2.  The FSB established the TCFD for purposes of promoting better-informed investment, credit and insurance underwriting decisions. The TCFD published disclosure recommendations in 2017, which provide a framework for the assessment, management and disclosure of climate-related financial risks, including governance, risk management, strategy, and metrics and targets. The TCFD is an international framework that has been widely endorsed by companies, regulators and standard-setters in the US and around the world, including by over 1,000 financial institutions managing assets of $194 trillion.

  3. The SEC defines “value chain” as the upstream and downstream activities related to a registrant’s operations. The value chain concept utilized by the SEC seems more applicable to manufacturing companies than to financial institutions, and the SEC has not yet provided guidance to the banking industry on this issue. However, for a financial institution, participants in the value chain could include third party vendors that provide critical services to the institution such as a loan service or data processing company.

  4. The SEC notes that the “materiality determination is largely fact specific and one that requires both quantitative and qualitative considerations.”

  5.  “Physical risks” are defined as “both acute risks and chronic risks to the registrant’s business operations or the operations of those with whom it does business.” “Acute risks” are “event-driven and may relate to shorter term extreme weather events, such as hurricanes, floods, and tornadoes, among other events.” “Chronic risks” relate to “longer term weather patterns and related effects, such as sustained higher temperatures, sea level rise, drought, and increased wildfires, as well as related effects such as decreased arability of farmland, decreased habitability of land, and decreased availability of fresh water.”

  6. “Transition risks” are defined as “the actual or potential negative impacts on a registrant’s consolidated financial statements, business operations, or value chains attributable to regulatory, technological, and market changes to address the mitigation of, or adaptation to, climate-related risks, such as increased costs attributable to changes in law or policy, reduced market demand for carbon-intensive products leading to decreased prices or profits for such products, the devaluation or abandonment of assets, risk of legal liability and litigation defense costs, competitive pressures associated with the adoption of new technologies, reputational impacts (including those stemming from a registrant’s customers or business counterparties) that might trigger changes to market behavior, consumer preferences or behavior, and registrant behavior.”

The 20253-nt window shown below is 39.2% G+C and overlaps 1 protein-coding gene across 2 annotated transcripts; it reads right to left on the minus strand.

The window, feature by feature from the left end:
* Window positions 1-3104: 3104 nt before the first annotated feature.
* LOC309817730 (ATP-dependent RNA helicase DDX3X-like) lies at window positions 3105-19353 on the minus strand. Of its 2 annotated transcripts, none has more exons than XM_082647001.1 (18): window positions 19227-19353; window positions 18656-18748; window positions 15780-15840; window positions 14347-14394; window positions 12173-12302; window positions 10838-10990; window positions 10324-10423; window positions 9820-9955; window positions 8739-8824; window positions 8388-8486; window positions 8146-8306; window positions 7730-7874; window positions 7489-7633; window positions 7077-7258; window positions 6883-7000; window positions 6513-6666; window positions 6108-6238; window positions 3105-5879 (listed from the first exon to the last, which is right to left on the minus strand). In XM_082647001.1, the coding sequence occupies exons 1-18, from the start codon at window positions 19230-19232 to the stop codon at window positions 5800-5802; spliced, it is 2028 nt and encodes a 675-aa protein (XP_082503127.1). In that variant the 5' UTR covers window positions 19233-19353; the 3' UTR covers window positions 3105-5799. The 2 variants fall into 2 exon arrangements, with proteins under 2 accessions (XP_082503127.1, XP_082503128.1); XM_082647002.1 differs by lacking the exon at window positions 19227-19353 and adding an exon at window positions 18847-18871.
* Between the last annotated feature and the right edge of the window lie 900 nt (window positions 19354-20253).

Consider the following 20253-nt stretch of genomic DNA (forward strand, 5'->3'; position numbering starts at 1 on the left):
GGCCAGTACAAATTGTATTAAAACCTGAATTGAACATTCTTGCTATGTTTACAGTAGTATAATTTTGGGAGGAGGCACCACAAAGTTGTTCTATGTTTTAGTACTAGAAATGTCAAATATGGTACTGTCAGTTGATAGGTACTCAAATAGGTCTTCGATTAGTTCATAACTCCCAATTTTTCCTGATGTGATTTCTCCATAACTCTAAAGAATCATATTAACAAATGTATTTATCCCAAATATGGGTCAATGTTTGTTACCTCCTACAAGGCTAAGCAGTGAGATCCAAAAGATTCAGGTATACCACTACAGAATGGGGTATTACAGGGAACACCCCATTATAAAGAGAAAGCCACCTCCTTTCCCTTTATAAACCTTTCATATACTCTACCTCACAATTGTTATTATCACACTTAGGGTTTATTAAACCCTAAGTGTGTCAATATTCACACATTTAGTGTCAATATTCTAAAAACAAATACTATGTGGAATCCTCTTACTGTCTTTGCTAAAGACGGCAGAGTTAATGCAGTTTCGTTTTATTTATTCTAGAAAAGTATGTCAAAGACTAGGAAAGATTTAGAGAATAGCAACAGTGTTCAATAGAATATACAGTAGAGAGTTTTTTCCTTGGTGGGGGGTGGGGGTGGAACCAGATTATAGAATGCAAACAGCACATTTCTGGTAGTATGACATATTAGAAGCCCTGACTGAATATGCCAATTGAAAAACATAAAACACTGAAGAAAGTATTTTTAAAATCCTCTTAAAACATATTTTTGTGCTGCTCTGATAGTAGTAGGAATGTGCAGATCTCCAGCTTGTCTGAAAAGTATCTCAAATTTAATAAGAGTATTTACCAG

7.  The SEC states that “{u}pstream activities in connection with a value chain may include activities by a party other than the registrant that relate to the initial stages of a registrant’s production of a good or service” (such as supplier activities), whereas “{d}ownstream activities in connection with a value chain may include activities by a party other than the registrant that relate to processing materials into a finished product and delivering it or providing a service to the end user” (such as processing of sold products and investments).

  8. The SEC’s proposed rules define a REC as “a credit or certificate representing each megawatt-hour (1 MWh or 1,000 kilowatt-hours) of renewable electricity generated and delivered to a power grid.”

  9.  “Internal carbon price” is defined as “an estimated cost of carbon emissions used internally within an organization.”

  10. The SEC’s proposed rules would require disclosure of certain information about scenario analysis if used, but would not mandate that companies use scenario analysis.

  11.  For example, a company would be required to disclose, as applicable, how it considers shifts in counterparty preferences or changes in market prices in assessing potential transition risks, and, with respect to processes for managing climate-related risks, how it determines whether to mitigate, accept or adapt to a particular risk.

  12.  See “Final Draft Implementing Technical Standards on Prudential Disclosures on ESG Risks in Accordance with Article 449a CRR,” European Banking Authority, January 24, 2022.

  13. The GHG Protocol was established through a partnership between the World Resources Institute and the World Business Council for Sustainable Development, and has created a widely used greenhouse gas accounting standards. Through its Corporate Accounting and Reporting Standard, the GHG Protocol provides uniform methods to measure and report the seven greenhouse gases covered by the Kyoto Protocol (which include carbon dioxide, methane, nitrous oxide, hydrofluorocarbons, perfluorocarbons, sulfur hexafluoride, and nitrogen trifluoride).